Complete Adult Formation Kit
Complete Adult Formation Kit
I have been doing an Adult Education or Formation class each Sunday since the 1990s at Christ Episcopal Church Little Rock, Arkansas. Years ago I started to use PowerPoints lectionary / Bibles since you never knew how many copies of paper materials you'd need. Plus you can add art, stained glass, maps like those flip charts from Sunday Sc
I have been doing an Adult Education or Formation class each Sunday since the 1990s at Christ Episcopal Church Little Rock, Arkansas. Years ago I started to use PowerPoints lectionary / Bibles since you never knew how many copies of paper materials you'd need. Plus you can add art, stained glass, maps like those flip charts from Sunday School.
Some Churches already have all the things needed. The "How to" section has instructions that should allow any congregation to have an entertaining adult formation space on a budget.
The class materials here are free - I enjoyed making them and presenting them. I want you to enjoy them as well. You can do every course here for one initial investment of less than $200.00. If you are lucky enough to have a class space already equipped for PowerPoint, then you would have no cost.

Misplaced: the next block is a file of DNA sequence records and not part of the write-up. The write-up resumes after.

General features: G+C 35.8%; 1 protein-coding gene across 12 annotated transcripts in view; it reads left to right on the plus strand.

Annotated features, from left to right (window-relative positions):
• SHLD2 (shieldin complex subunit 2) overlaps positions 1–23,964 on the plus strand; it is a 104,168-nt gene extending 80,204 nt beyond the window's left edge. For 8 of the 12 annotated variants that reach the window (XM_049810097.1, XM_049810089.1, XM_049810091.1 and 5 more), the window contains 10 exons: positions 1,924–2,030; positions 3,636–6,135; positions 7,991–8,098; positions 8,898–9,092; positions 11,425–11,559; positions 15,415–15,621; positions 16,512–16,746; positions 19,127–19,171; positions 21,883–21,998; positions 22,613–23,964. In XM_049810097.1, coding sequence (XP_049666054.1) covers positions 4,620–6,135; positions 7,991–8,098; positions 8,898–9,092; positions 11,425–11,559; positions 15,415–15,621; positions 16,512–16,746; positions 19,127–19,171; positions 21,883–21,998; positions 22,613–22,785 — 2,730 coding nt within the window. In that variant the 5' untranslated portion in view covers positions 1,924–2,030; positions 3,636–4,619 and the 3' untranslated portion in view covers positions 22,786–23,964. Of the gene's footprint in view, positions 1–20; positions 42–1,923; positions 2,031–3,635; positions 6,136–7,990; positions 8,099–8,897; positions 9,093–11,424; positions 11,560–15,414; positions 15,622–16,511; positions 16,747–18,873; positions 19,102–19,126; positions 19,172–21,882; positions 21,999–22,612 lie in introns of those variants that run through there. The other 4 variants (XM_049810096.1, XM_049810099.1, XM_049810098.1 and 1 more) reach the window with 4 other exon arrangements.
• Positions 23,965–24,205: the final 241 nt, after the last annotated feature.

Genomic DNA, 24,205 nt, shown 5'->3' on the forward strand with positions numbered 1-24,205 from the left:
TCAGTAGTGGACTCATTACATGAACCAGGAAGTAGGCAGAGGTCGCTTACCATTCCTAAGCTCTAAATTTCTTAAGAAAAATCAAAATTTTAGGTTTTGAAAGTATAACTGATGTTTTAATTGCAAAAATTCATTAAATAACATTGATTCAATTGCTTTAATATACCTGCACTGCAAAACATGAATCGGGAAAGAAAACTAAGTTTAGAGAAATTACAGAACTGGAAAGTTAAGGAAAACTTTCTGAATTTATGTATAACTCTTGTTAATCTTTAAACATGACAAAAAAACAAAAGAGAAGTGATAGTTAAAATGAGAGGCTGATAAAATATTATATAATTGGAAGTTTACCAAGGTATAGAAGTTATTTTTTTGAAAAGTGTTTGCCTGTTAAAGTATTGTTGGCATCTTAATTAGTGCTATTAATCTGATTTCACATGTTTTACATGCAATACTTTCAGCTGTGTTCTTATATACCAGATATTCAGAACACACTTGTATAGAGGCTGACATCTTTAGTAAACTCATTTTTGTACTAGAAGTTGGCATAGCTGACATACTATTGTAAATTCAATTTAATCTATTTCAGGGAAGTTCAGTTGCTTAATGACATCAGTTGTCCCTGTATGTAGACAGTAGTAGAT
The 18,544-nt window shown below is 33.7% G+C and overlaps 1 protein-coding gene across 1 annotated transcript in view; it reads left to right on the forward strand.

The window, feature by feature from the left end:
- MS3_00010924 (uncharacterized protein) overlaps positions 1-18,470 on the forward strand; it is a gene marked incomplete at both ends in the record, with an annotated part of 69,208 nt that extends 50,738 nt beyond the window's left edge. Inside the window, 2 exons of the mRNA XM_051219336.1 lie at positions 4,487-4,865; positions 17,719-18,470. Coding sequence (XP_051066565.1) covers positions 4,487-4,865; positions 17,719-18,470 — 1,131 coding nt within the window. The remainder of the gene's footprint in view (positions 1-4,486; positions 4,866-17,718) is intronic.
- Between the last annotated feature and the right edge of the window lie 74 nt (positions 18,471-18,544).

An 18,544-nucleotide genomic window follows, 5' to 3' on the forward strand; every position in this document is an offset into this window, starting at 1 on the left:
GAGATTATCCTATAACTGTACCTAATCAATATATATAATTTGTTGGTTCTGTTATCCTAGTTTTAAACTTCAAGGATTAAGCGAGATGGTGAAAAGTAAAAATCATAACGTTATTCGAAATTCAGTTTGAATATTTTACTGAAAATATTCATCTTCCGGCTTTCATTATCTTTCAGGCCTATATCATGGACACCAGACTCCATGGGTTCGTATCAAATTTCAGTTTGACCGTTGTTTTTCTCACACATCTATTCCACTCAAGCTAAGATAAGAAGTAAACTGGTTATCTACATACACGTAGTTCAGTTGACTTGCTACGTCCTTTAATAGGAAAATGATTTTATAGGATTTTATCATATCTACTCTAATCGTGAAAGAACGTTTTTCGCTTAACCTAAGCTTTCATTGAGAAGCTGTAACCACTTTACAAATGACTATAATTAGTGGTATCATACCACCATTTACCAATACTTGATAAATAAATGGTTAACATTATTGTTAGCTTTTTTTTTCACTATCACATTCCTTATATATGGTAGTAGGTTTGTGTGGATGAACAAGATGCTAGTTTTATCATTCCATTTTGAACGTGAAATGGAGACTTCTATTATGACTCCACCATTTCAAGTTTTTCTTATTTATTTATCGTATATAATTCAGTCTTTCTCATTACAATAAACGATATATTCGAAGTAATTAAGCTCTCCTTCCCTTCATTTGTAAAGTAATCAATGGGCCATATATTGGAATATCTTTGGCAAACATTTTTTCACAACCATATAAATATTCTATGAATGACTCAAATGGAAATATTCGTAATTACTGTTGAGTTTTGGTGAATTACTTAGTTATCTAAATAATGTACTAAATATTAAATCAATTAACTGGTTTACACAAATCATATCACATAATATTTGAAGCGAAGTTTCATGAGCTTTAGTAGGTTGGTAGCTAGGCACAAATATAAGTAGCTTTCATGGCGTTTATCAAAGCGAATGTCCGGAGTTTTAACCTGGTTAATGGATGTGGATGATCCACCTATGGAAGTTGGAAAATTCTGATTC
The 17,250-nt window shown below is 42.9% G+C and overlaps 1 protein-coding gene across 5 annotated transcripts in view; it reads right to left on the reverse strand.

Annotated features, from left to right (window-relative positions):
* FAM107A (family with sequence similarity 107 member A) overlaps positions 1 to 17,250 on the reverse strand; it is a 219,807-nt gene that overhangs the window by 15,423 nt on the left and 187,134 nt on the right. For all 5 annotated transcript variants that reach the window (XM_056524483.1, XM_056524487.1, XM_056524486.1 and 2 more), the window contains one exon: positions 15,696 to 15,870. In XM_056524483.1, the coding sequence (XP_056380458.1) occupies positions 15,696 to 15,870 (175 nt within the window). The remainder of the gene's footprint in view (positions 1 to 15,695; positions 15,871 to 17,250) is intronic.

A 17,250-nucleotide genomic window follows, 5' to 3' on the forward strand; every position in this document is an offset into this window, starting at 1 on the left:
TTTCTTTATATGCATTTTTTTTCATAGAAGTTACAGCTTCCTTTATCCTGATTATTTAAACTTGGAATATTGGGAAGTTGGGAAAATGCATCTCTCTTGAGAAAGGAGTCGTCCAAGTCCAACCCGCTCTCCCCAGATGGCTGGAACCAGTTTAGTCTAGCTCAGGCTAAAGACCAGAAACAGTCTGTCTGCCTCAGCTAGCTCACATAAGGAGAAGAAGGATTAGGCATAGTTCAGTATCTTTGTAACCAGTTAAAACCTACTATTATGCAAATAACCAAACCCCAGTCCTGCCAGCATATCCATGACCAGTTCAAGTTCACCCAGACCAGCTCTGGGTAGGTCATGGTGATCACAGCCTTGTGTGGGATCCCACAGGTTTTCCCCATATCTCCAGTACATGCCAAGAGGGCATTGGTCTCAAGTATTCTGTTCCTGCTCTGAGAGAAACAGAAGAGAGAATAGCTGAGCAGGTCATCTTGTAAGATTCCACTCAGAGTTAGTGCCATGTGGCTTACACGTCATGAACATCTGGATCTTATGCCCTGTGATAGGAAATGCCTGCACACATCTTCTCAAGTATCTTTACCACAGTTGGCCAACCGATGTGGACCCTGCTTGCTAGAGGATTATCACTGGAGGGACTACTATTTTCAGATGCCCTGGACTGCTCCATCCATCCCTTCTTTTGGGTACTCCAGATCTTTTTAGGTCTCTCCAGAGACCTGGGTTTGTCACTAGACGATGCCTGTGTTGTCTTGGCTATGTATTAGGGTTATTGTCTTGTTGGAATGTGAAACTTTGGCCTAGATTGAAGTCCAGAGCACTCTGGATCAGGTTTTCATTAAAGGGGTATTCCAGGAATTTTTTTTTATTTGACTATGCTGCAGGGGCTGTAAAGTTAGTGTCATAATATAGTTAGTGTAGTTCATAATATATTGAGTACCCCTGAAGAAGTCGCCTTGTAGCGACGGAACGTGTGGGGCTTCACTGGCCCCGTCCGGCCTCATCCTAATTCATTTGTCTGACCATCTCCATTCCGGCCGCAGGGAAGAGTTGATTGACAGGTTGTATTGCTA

Check out the samples and instruction videos to see what the possibilities are and know you can answer your call to formation. Technology can be intimidating, but also can let you explore so much more. The axe to be ground here is that adults in the Episcopal Church should know more about the Bible and what it does say and not what others
Check out the samples and instruction videos to see what the possibilities are and know you can answer your call to formation. Technology can be intimidating, but also can let you explore so much more. The axe to be ground here is that adults in the Episcopal Church should know more about the Bible and what it does say and not what others insist that it must say.
You can find that the Gospel is really very good news, not just kind of good. The Lord loves you and will never abandon you. The Lord is there if you look.
Masks, Social Distancing and washing hands, some thoughts. Here we can limit a deadly pandemic and the best way is basically free to us. Yet many resist, 2 Kings Chapter Five has a lesson. Wash your hands, wear your mask, and keep a little farther away.
If you have questions about the opportunities available to you in our programs, feel free to send us a message. We will get back to you as soon as possible. Our hope is to help Episcopal Churches with Bible oriented Adult Education.
308 E 8th StreetLittle Rock, AR 72202